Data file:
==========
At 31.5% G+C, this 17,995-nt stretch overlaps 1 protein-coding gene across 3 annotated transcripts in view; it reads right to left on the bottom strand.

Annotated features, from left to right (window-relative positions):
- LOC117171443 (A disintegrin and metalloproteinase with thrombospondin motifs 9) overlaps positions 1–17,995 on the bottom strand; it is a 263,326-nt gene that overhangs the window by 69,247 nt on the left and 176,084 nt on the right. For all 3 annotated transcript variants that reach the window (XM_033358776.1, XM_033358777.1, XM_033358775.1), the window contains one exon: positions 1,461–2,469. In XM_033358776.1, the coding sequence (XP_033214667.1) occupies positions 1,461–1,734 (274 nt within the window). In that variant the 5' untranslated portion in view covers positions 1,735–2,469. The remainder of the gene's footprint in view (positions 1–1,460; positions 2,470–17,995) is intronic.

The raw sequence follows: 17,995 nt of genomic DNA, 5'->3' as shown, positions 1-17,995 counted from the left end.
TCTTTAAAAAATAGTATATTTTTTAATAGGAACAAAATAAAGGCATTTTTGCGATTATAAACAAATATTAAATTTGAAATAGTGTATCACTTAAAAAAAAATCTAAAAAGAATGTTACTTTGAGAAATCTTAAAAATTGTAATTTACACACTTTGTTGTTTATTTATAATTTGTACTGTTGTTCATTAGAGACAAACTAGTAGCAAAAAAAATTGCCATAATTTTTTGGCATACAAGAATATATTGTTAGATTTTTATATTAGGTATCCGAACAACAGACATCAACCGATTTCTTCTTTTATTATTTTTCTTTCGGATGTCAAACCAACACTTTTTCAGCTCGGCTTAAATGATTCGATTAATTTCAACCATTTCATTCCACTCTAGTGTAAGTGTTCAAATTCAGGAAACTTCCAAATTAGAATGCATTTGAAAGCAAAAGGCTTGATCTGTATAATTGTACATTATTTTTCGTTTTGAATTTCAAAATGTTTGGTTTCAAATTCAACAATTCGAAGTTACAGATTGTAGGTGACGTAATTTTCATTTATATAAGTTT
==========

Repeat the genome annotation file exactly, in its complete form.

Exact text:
At 31.5% G+C, this 17,995-nt stretch overlaps 1 protein-coding gene across 3 annotated transcripts in view; it reads right to left on the bottom strand.

Annotated features, from left to right (window-relative positions):
- LOC117171443 (A disintegrin and metalloproteinase with thrombospondin motifs 9) overlaps positions 1–17,995 on the bottom strand; it is a 263,326-nt gene that overhangs the window by 69,247 nt on the left and 176,084 nt on the right. For all 3 annotated transcript variants that reach the window (XM_033358776.1, XM_033358777.1, XM_033358775.1), the window contains one exon: positions 1,461–2,469. In XM_033358776.1, the coding sequence (XP_033214667.1) occupies positions 1,461–1,734 (274 nt within the window). In that variant the 5' untranslated portion in view covers positions 1,735–2,469. The remainder of the gene's footprint in view (positions 1–1,460; positions 2,470–17,995) is intronic.

The raw sequence follows: 17,995 nt of genomic DNA, 5'->3' as shown, positions 1-17,995 counted from the left end.
TCTTTAAAAAATAGTATATTTTTTAATAGGAACAAAATAAAGGCATTTTTGCGATTATAAACAAATATTAAATTTGAAATAGTGTATCACTTAAAAAAAAATCTAAAAAGAATGTTACTTTGAGAAATCTTAAAAATTGTAATTTACACACTTTGTTGTTTATTTATAATTTGTACTGTTGTTCATTAGAGACAAACTAGTAGCAAAAAAAATTGCCATAATTTTTTGGCATACAAGAATATATTGTTAGATTTTTATATTAGGTATCCGAACAACAGACATCAACCGATTTCTTCTTTTATTATTTTTCTTTCGGATGTCAAACCAACACTTTTTCAGCTCGGCTTAAATGATTCGATTAATTTCAACCATTTCATTCCACTCTAGTGTAAGTGTTCAAATTCAGGAAACTTCCAAATTAGAATGCATTTGAAAGCAAAAGGCTTGATCTGTATAATTGTACATTATTTTTCGTTTTGAATTTCAAAATGTTTGGTTTCAAATTCAACAATTCGAAGTTACAGATTGTAGGTGACGTAATTTTCATTTATATAAGTTT